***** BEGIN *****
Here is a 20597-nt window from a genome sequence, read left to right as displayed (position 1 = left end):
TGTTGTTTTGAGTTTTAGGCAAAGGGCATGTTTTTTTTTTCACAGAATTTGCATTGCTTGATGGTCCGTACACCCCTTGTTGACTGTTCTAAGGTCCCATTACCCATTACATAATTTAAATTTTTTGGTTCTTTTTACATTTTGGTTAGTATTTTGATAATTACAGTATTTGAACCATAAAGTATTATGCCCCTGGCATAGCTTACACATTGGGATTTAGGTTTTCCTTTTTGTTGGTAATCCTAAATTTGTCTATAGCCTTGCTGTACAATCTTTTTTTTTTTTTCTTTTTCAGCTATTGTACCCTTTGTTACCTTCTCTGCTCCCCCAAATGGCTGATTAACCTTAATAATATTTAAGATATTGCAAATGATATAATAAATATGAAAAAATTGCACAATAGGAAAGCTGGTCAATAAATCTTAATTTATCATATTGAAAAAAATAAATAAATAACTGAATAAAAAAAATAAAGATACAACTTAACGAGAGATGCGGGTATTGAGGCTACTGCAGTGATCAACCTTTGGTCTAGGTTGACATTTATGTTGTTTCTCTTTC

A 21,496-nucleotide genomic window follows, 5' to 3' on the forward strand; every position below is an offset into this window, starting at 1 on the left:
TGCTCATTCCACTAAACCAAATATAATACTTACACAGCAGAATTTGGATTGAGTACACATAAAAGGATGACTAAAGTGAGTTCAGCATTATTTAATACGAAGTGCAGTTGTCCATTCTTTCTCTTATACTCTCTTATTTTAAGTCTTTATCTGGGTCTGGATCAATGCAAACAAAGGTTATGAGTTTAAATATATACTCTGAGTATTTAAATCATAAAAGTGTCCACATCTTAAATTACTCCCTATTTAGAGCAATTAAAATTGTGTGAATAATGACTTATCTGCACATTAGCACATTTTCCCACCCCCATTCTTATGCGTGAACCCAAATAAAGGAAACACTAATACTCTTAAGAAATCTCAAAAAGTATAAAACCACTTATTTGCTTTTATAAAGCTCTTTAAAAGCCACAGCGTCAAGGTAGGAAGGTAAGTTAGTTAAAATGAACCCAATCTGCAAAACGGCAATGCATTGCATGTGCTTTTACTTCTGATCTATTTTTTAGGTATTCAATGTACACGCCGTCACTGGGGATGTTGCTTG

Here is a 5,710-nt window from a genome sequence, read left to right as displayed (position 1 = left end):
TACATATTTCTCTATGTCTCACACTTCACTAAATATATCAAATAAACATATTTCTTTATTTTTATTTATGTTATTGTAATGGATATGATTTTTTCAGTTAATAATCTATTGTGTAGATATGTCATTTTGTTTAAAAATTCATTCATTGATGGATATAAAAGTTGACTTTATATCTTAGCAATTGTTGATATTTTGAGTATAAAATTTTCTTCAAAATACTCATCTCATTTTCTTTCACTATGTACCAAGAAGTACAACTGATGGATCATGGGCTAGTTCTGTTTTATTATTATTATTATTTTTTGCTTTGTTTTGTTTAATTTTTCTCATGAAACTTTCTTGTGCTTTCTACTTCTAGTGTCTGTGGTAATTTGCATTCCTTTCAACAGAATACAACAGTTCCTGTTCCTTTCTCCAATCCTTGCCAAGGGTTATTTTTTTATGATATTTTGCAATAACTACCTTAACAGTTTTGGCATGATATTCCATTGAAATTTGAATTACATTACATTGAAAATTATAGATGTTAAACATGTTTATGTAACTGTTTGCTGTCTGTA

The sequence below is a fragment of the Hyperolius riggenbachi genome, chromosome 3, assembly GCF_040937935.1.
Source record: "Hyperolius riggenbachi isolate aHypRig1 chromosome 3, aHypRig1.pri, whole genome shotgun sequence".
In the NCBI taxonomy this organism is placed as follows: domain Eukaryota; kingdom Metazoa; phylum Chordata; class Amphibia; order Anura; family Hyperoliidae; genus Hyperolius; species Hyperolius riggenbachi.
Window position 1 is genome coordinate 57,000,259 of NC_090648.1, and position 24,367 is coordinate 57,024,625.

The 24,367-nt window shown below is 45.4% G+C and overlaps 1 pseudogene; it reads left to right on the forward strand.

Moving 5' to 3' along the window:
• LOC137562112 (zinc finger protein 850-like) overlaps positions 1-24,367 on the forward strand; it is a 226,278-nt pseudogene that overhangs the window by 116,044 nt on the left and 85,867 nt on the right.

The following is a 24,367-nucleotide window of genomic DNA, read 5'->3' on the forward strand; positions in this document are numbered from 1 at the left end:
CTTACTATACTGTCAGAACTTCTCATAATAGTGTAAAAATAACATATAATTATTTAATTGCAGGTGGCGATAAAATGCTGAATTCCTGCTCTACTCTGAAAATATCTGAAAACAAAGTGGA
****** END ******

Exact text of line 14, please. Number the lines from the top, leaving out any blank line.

The following is a 24,367-nucleotide window of genomic DNA, read 5'->3' on the forward strand; positions in this document are numbered from 1 at the left end: